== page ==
Have a Heart for Kids Day 2020

Tips for Advocacy during Special Session

Adam 04/21/17

We recently gathered our thoughts about what works to persuade lawmakers to act in kids’ interests over the course of special session. Now that the Legislature has begun its special session to complete its work on the two-year budget, we share these three tips in the hopes that they can help us all be more effective advocates for kids.

Advocate close to home: First, don’t go to Olympia this week hoping to see your legislator. It’s possible most legislators won’t actually be at the Capitol at all. Often a core team of legislators with leadership positions or responsibility for budget negotiations will stay in Olympia while many lawmakers and their staff work from their districts. When budget writers reach a draft agreement, leaders will call legislators back to the Capitol to finalize the budget and pass budget-related bills.

New and different: With prolonged work on the budget, now’s a good time to get creative, or to bring a bit of new information to your lawmakers’ attention. Here’s an example: Our KIDS COUNT in Washington predictions of early learning’s potential to close the opportunity gap. Make sure your legislator sees the power of preschool to build racial equity.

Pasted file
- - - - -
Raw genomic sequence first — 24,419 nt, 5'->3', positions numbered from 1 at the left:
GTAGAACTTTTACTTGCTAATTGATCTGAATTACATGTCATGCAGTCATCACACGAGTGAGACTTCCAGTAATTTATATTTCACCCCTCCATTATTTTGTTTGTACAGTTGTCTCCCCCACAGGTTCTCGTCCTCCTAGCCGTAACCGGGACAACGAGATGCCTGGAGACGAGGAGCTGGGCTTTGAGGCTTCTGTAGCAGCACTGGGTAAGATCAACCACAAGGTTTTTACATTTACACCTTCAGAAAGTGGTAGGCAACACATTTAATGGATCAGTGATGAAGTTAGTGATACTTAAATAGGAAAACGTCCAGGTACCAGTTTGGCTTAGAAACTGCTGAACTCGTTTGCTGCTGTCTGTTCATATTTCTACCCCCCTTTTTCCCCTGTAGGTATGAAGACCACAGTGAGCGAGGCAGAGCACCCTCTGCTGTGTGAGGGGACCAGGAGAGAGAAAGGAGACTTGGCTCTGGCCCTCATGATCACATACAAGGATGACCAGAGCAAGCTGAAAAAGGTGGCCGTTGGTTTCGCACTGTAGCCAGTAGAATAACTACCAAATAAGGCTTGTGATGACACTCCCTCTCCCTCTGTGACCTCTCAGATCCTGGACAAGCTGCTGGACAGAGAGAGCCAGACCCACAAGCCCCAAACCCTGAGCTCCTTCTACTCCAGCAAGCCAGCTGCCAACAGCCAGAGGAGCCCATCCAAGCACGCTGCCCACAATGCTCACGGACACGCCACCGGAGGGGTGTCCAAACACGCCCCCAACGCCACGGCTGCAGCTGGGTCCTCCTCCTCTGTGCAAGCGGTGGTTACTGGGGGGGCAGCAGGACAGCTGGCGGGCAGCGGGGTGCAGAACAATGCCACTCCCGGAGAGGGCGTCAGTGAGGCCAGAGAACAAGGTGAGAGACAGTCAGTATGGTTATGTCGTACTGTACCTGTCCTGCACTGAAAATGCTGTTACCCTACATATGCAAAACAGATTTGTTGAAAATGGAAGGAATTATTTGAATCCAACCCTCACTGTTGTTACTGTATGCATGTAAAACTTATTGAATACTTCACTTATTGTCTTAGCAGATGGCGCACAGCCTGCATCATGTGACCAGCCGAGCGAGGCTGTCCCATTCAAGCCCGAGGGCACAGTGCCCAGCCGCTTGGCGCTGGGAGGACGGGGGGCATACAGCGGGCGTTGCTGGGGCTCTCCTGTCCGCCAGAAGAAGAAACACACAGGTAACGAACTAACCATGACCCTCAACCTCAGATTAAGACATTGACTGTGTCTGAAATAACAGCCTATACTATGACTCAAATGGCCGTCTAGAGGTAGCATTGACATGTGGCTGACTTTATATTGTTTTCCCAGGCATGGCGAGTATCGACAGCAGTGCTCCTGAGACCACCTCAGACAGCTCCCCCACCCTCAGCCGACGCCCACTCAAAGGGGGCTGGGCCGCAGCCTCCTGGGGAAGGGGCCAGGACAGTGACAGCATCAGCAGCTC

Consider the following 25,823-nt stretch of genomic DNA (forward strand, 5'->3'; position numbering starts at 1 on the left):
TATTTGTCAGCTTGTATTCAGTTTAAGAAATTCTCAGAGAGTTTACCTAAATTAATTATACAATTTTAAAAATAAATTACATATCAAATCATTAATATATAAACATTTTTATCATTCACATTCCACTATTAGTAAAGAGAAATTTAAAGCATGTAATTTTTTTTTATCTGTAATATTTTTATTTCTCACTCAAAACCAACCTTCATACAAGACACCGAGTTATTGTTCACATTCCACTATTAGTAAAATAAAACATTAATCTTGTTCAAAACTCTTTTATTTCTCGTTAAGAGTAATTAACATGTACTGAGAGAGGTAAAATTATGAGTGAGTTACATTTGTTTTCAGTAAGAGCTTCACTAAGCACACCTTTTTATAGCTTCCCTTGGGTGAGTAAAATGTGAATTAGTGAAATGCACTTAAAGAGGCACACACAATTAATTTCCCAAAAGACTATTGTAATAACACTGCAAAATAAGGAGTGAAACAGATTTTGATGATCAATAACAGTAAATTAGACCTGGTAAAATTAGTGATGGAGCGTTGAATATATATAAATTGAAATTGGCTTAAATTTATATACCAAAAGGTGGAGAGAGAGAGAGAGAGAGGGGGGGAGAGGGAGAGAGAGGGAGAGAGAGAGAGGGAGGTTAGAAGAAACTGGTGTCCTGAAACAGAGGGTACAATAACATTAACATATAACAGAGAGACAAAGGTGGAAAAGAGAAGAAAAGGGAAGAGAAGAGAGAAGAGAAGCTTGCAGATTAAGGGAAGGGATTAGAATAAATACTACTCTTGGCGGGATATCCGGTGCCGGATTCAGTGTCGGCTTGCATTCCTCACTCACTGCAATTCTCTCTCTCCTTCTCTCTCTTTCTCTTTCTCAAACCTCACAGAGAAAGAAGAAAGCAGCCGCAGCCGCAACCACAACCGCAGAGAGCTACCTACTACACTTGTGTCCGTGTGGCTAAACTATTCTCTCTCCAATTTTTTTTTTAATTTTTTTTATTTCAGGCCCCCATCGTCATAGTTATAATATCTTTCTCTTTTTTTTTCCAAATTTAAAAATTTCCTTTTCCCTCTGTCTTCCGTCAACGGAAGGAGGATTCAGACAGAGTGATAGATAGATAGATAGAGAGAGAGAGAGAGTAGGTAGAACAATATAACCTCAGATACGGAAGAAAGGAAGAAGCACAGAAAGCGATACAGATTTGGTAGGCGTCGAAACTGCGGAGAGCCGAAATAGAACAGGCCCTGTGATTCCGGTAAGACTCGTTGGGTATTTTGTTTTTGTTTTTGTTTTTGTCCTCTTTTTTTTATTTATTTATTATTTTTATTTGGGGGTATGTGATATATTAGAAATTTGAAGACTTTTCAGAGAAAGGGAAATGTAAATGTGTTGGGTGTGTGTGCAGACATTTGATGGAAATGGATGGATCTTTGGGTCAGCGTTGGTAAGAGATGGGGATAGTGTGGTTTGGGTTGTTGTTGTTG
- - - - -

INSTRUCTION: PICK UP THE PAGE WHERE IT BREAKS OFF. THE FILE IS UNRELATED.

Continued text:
Persistence: In-person meetings, e-mails, phone calls and other forms of advocacy over the weeks and months that remain will keep your lawmakers focused on what kids need. In-district advocacy like letters to the editor in your local paper or sending a handwritten note to the legislator’s in-district office are great forms of advocacy during a special session. No matter how many members of the House and Senate are in Olympia—only the budget negotiators or all 147 lawmakers from both chambers—kids need us to raise our voices. That’s especially true when legislators are in the midst of negotiating a budget that will set the state’s course through June 2019.

We at Children’s Alliance spent the Monday before Special Session helping members tell their legislators about the need for affordable health coverage through House Bill 1291.

Since then, we have provided budget negotiators with our priorities for the final agreement, including: greater access to quality preschool; passage of House Bill 1291 for affordable access to health care for Washington parents who’ve been denied it for too long; and a unified Department of Children, Youth & Families rooted in racial equity and accountability. We’ll continue to oppose cuts to affordable child care for working families and to State Food Assistance for immigrant families.

Kids can thrive when we all share the responsibility to invest in basic services, quality schools, health care and other public goods. That’s why we will mobilize Children’s Alliance members for an April 26 hearing on a bill that raises crucial revenue and improves our outdated, upside-down tax system.

We’ll also remind state lawmakers that federal policy underpins our state’s ability to deliver for kids. That’s a timely reminder now that President Donald Trump is threatening to take child care from thousands of Washington working families.

Last, we’ll emphasize the need to do the budget right—not just to get a budget done. Washington’s kids deserve more than a rush job.